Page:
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Descent of Man [ 1871]

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Author Topic: Descent of Man [ 1871]  (Read 2925 times)
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« Reply #135 on: February 10, 2009, 01:13:13 pm »

Mr. Gould states that certain humming-birds decorate the outsides of
their nests "with the utmost taste; they instinctively fasten
thereon beautiful pieces of flat lichen, the larger pieces in the
middle, and the smaller on the part attached to the branch. Now and
then a pretty feather is intertwined or fastened to the outer sides,
the stem being always so placed that the feather stands out beyond the
surface." The best evidence, however, of a taste for the beautiful
is afforded by the three genera of Australian bower-birds already
mentioned. Their bowers (see fig. 46), where the sexes congregate
and play strange antics, are variously constructed, but what most
concerns us is, that they are decorated by the several species in a
different manner. The satin bower-bird collects gaily-coloured
articles, such as the blue tail-feathers of parrakeets, bleached bones
and shells, which it sticks between the twigs or arranges at the
entrance. Mr. Gould found in one bower a neatly-worked stone
tomahawk and a slip of blue cotton, evidently procured from a native
encampment. These objects are continually re-arranged, and carried
about by the birds whilst at play. The bower of the spotted bower-bird
"is beautifully lined with tall grasses, so disposed that the heads
nearly meet, and the decorations are very profuse." Round stones are
used to keep the grass-stems in their proper places, and to make
divergent paths leading to the bower. The stones and shells are
often brought from a great distance. The regent bird, as described
by Mr. Ramsay, ornaments its short bower with bleached land-shells
belonging to five or six species, and with "berries of various
colours, blue, red, and black, which give it when fresh a very
pretty appearance. Besides these there were several newly-picked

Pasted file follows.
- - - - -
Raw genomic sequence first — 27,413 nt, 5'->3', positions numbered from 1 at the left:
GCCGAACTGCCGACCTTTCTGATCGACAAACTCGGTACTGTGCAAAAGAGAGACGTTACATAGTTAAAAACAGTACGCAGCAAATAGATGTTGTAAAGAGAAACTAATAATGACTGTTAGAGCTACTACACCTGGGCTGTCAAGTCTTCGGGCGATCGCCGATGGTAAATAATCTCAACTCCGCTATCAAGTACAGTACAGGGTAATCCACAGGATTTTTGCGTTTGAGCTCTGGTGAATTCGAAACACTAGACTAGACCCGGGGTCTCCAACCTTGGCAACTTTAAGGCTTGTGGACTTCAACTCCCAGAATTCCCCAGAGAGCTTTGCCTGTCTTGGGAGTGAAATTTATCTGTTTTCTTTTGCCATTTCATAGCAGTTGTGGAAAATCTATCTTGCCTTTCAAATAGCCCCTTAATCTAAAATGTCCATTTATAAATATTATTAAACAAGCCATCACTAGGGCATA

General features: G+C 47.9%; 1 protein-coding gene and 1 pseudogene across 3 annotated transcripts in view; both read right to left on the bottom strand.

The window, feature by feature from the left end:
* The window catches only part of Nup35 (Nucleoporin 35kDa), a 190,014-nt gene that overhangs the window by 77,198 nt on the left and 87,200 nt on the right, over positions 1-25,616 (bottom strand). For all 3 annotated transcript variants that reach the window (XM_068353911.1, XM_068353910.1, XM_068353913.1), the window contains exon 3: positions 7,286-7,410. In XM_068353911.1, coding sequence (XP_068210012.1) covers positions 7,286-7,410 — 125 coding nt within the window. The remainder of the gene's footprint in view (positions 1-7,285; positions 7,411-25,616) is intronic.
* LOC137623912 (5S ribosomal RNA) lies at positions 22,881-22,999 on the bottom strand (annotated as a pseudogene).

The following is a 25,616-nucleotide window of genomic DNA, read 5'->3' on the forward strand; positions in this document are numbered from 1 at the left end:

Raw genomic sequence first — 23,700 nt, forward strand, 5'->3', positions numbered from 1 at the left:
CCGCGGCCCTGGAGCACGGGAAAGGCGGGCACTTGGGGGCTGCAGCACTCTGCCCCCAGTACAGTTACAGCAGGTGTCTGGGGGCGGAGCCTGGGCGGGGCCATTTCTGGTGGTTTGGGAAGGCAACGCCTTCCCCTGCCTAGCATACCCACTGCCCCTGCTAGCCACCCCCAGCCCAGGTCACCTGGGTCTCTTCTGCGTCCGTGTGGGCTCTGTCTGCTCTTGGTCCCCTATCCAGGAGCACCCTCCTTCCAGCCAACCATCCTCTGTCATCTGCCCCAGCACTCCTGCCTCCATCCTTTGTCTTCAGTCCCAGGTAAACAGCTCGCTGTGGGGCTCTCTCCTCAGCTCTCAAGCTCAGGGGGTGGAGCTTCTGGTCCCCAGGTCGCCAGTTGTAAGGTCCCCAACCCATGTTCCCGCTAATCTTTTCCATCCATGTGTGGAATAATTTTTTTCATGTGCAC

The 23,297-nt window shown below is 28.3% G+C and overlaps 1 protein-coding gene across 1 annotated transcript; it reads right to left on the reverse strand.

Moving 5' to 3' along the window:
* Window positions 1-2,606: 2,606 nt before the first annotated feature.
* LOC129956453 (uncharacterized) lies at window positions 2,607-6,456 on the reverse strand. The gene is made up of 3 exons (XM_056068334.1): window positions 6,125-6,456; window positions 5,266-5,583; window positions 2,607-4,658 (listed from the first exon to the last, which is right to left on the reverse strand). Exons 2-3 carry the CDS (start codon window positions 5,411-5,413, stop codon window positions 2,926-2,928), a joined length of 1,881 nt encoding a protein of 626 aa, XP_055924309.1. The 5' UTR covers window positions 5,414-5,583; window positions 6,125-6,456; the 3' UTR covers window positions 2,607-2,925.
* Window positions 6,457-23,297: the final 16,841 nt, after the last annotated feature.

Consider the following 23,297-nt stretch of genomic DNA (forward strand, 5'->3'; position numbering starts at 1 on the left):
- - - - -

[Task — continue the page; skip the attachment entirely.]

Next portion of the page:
leaves and young shoots of a pinkish colour, the whole shewing a
decided taste for the beautiful." Well may Mr. Gould say that "these
highly decorated halls of assembly must be regarded as the most
wonderful instances of bird-architecture yet discovered"; and the
taste, as we see, of the several species certainly differs.*

  * On the ornamented nests of humming-birds, Gould, Introduction to
the Trochilidae, 1861, p. 19. On the bower-birds, Gould, Handbook of
the Birds of Australia, 1865, vol. i., pp. 444-461. Ramsay, in the
Ibis, 1867, p. 456.

  Preference for particular Males by the Females.- Having made these
preliminary remarks on the discrimination and taste of birds, I will
give all the facts known to me which bear on the preference shewn by
the female for particular males. It is certain that distinct species
of birds occasionally pair in a state of nature and produce hybrids.
Many instances could be given: thus Macgillivray relates how a male
blackbird and female thrush "fell in love with each other," and
produced offspring.* Several years ago eighteen cases had been
recorded of the occurrence in Great Britain of hybrids between the
black grouse and pheasant;*(2) but most of these cases may perhaps
be accounted for by solitary birds not finding one of their own
species to pair with. With other birds, as Mr. Jenner Weir has
reason to believe, hybrids are sometimes the result of the casual
intercourse of birds building in close proximity. But these remarks do
not apply to the many recorded instances of tamed or domestic birds,
belonging to distinct species, which have become absolutely fascinated
with each other, although living with their own species. Thus
Waterton*(3) states that out of a flock of twenty-three Canada
geese, a female paired with a solitary bernicle gander, although so
different in appearance and size; and they produced hybrid
offspring. A male wigeon (Mareca penelope), living with females of the
same species, has been known to pair with a pintail duck,
Querquedula acuta. Lloyd describes the remarkable attachment between a
shield-drake (Tadorna vulpanser) and a common duck. Many additional
instances could be given; and the Rev. E. S. Dixon remarks that "those
who have kept many different species of geese together well know
what unaccountable attachments they are frequently forming, and that
they are quite as likely to pair and rear young with individuals of
a race (species) apparently the most alien to themselves as with their
own stock."

  * History of Brit. Birds, vol. ii., p. 92.
  *(2) Zoologist, 1853-1854, p. 3940.
  *(3) Waterton, Essays on Nat. Hist., 2nd series, pp. 42 and 117. For
the following statements see on the wigeon, Loudon's Mag. of Nat.
Hist., vol. ix., p. 616; L. Lloyd, Scandinavian Adventures, vol. i.,
1854, p. 452. Dixon, Ornamental and Domestic Poultry p. 137; Hewitt,